The Needs and Opportunities for Agroforestry

Water and wind erosion, excess nutrient and pesticide movement, and a lack of biodiversity o­n farms and ranches continue as major deterrents to sustainable agriculture in the U.S. The National Resources Inventory (NRI-1982) identified 143 million acres of highly-erodible croplands that are now under conservation compliance plans which could be enhanced with agroforestry practices. Included in that figure are 112 million acres with an erodibility index (EI) greater than 8 - lands with an EI equal to or greater than 8 and planted to an annual crop must have conservation compliance plans in place by January 1, 1995. Failure to comply makes participants ineligible for USDA benefits.

Agroforestry can address these needs in two ways: (1) rehabilitation of degraded lands by conversion to alternative production agroforestry practices like alley cropping, tree/pasture systems, and fuelwood plantations; and (2) protection of sensitive lands by integration of windbreaks, riparian forest buffers, and other conservation agroforestry practices.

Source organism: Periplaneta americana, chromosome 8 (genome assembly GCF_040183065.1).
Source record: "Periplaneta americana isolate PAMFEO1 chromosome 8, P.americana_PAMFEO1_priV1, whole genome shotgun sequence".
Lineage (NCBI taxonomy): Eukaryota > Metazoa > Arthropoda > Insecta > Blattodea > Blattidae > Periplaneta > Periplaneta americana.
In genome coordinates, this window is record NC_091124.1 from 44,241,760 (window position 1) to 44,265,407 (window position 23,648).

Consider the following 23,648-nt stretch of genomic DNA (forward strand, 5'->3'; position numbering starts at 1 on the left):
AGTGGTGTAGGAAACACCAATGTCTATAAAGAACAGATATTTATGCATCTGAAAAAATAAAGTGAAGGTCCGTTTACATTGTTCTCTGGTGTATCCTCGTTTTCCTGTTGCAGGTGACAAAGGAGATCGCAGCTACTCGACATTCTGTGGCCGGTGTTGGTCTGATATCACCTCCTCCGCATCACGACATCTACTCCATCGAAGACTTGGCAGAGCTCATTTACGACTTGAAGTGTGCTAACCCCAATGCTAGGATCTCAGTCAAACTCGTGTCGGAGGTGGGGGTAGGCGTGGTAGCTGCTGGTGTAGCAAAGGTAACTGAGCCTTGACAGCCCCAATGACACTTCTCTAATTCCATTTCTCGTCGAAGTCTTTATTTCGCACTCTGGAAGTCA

Of the 36.5 million acres enrolled in the Conservation Reserve Program (CRP), o­nly 2.5 million acres (6. 8 %) are enrolled in tree planting options. Excluding the southeast, where most of the tree planting was for pulp production, tree planting under CRP was a disappointing 2 % . In the 12th signup, when a priority was placed o­n achieving water quality and wildlife benefits, the enrollment in tree planting options jumped to 11.4%. Thus, there is a clear relationship between tree planting and these desirable benefits. Moreover, trees have staying power. A 1991 Forest Service survey found that over 95 % of the trees planted under the Soil Bank Program are still at work today. In any extension of the CRP, more recognition and priority should be given to the long-term economic, conservation, and environmental benefits of agroforestry practices (e.g., windbreaks, filter strips, alley cropping, tree/pasture systems, tree/specialty crop systems, and wildlife habitat).